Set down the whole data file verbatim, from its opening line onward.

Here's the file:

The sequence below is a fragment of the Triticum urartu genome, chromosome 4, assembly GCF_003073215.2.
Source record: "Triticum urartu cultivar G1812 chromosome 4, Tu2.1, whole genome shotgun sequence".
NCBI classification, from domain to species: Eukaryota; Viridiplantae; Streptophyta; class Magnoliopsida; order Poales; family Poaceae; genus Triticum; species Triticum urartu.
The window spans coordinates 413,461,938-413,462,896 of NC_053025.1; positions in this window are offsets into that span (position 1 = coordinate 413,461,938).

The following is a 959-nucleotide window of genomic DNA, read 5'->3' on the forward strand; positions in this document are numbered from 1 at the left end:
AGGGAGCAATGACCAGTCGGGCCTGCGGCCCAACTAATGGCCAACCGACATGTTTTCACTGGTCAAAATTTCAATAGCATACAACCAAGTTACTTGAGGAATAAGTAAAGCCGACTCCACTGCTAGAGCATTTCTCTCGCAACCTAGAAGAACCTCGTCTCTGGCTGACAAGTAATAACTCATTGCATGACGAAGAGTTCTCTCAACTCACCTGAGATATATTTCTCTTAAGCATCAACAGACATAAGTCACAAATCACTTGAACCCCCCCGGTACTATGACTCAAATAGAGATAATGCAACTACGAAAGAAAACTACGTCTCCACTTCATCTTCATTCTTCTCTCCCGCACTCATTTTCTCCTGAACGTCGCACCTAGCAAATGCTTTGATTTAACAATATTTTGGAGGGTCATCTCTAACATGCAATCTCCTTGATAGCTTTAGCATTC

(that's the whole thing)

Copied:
The sequence below is a fragment of the Triticum urartu genome, chromosome 4, assembly GCF_003073215.2.
Source record: "Triticum urartu cultivar G1812 chromosome 4, Tu2.1, whole genome shotgun sequence".
NCBI classification, from domain to species: Eukaryota; Viridiplantae; Streptophyta; class Magnoliopsida; order Poales; family Poaceae; genus Triticum; species Triticum urartu.
The window spans coordinates 413,461,938-413,462,896 of NC_053025.1; positions in this window are offsets into that span (position 1 = coordinate 413,461,938).

The following is a 959-nucleotide window of genomic DNA, read 5'->3' on the forward strand; positions in this document are numbered from 1 at the left end:
AGGGAGCAATGACCAGTCGGGCCTGCGGCCCAACTAATGGCCAACCGACATGTTTTCACTGGTCAAAATTTCAATAGCATACAACCAAGTTACTTGAGGAATAAGTAAAGCCGACTCCACTGCTAGAGCATTTCTCTCGCAACCTAGAAGAACCTCGTCTCTGGCTGACAAGTAATAACTCATTGCATGACGAAGAGTTCTCTCAACTCACCTGAGATATATTTCTCTTAAGCATCAACAGACATAAGTCACAAATCACTTGAACCCCCCCGGTACTATGACTCAAATAGAGATAATGCAACTACGAAAGAAAACTACGTCTCCACTTCATCTTCATTCTTCTCTCCCGCACTCATTTTCTCCTGAACGTCGCACCTAGCAAATGCTTTGATTTAACAATATTTTGGAGGGTCATCTCTAACATGCAATCTCCTTGATAGCTTTAGCATTC